Maxwell is the classic 3 True Outcome players, meaning that he projects to have a high K rate, a good BB rate, and a high HR total. Early last season, I wrote about Maxwell as a 3 TO player; one can draw analogies to Jack Cust who had some of the most productive 3 TO seasons in history. Cust, like Maxwell, was picked up by Oakland in his late 20's, after he had posted prolific stats in the minor leagues. Unlike Cust, Maxwell is capable of playing a premium defensive position. Maxwell's advanced defensive stats in CF last year were excellent. Even assuming some regression, Maxwell should project as at least a slightly above average defender.
Maxwell had a decent BB rate (9.1%) on the Astros last year. Given that Maxwell routinely exhibited double digit percentage BB rates in the minor leagues, I think he is likely to improve his walk rate over 2012. As alluded by the 3 TO label, Maxwell's Achilles Heel is the strike out, with a stunning 32% K rate. This suppresses his batting average. Maxwell, who stands 6-5, is also a good base runner; his long strides can be a sight to behold on extra base hits. Maxwell hasn't been given many green lights at the ML level, but he had some nice 35 stolen base seasons in the minors. Maxwell is 131 out of 165 stolen base attempts in the minors (80% success rate).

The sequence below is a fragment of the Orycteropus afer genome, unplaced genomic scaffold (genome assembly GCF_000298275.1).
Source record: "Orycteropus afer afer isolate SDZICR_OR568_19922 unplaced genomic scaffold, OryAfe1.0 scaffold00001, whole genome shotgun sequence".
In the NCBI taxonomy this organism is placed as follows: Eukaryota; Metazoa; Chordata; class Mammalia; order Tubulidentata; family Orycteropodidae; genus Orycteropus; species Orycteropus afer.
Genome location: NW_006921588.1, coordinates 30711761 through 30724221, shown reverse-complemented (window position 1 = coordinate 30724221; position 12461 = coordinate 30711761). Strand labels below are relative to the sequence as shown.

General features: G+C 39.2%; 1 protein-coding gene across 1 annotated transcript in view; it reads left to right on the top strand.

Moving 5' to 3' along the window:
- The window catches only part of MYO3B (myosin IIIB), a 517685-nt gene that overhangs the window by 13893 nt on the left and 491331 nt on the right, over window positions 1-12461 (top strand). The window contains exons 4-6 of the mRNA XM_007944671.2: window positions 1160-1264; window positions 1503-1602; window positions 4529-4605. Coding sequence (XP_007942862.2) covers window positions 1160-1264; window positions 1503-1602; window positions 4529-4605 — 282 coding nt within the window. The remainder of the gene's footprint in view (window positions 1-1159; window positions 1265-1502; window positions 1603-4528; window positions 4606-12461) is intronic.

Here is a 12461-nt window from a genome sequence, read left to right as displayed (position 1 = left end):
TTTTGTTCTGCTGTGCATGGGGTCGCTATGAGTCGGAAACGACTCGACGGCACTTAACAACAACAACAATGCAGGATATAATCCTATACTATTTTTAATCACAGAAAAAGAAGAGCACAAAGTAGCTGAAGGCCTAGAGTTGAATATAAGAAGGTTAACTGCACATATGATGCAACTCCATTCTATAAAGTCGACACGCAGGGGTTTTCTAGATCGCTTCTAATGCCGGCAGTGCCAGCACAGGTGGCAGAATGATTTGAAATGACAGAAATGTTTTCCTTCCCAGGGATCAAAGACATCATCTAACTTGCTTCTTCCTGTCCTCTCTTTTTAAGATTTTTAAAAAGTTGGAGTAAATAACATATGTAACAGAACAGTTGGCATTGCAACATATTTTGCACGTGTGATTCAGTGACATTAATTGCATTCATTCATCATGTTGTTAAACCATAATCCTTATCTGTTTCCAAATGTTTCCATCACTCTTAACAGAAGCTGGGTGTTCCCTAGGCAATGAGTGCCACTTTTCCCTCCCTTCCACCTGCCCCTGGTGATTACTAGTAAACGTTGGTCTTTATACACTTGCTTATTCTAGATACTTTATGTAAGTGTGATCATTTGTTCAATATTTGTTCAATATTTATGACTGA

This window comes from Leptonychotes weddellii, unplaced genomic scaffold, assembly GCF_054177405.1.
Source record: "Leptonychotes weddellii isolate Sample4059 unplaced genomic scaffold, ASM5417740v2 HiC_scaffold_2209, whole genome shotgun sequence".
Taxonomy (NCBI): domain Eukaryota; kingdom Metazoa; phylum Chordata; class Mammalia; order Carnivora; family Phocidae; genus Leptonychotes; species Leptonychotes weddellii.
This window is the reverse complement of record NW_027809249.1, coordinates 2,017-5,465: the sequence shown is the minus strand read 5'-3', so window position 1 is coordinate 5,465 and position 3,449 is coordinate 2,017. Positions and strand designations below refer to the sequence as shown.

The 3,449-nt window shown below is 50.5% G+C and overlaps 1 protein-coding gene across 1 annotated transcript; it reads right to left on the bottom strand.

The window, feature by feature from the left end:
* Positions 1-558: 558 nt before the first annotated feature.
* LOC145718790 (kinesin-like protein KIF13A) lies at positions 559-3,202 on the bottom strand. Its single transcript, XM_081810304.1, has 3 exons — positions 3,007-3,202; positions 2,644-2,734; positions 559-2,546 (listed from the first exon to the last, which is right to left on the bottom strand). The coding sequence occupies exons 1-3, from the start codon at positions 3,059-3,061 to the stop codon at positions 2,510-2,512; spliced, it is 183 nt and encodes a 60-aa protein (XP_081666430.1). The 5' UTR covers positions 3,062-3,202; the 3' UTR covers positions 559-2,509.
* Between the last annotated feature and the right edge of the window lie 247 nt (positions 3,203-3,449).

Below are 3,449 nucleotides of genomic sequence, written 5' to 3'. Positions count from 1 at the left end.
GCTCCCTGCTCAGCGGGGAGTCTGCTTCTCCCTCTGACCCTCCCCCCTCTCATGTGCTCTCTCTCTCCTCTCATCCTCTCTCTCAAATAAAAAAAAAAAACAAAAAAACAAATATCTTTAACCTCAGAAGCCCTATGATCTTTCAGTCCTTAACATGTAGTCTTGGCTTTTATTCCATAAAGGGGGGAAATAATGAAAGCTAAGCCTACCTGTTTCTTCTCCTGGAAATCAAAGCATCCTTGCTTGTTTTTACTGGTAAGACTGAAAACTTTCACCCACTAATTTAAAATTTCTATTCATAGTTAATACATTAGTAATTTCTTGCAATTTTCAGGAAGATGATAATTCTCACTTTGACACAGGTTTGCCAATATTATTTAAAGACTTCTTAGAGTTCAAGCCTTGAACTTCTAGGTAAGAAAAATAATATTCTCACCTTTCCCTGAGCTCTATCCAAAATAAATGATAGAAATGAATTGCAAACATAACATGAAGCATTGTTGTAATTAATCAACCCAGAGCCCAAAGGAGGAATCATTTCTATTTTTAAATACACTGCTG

Maxwell's premium skill is power. His HRs are massive, majestic, monumental...you choose the word. He hit the 6th longest HR in the majors last year (471 feet), which you can watch here.
What to Expect in 2013
Given the liklihood that Maxwell will be given an opportunity as a full time player for the first time in his career, he will be one of the more interesting stories to follow on the team. A positive sign for Maxwell's offense is that his BABIP last season was lower than his x-BABIP, as I wrote here, implying that he could have some beneficial regression in his batting average.
The Bill James projection system, viewed as optimistic by some, predicts a .244, .331, .465, .796 slash line. An average of four other projection systems: .223, .310, .417, .727. Given his sporadic playing time, the projection systems may not be able to get an accurate view of J-Max. Whether it's just fan boy optimism or not, I wouldn't be surprised to see a higher offensive outcome, perhaps in the low .800's OPS range. I don't expect Maxwell's whiff rate to improve much, but I think that the 32% K rate may decline into the high 20% range, given normal regression.
I used Fangraphs' filter (based on age, BB rate, K rate, batting average, and ISO) to identify similar CF hitters in 2012, and it produced only one comparable: Curtis Granderson. Considering that Granderson is paid about $12.5 million more than Maxwell, I don't mind that result.
Maxwell, a RHB, has poor splits against RHPs. Given the sample size issues with most platoon splits, as well as his minor league data, I would expect some improvement in his platoon split. Given that Ankiel is a LHB and can play CF, Maxwell could share some of his playing time. However, given Luhnow's interest in seeing Maxwell as a full time player, I don't think we will see a strict platoon. Bo Porter says that he prefers match ups based on strike zone "hot and cold" zones. Perhaps we will see some CF platooning only for certain types of RHP match ups.
Combine the acquisition of Chris Carter and Nate Freiman with the waiver claim on Justin Maxwell and it appears that the Astros are collecting some hitters who can hit massive HRs. I am waiting to see Carter and Maxwell go back-to-back with long no doubt HRs.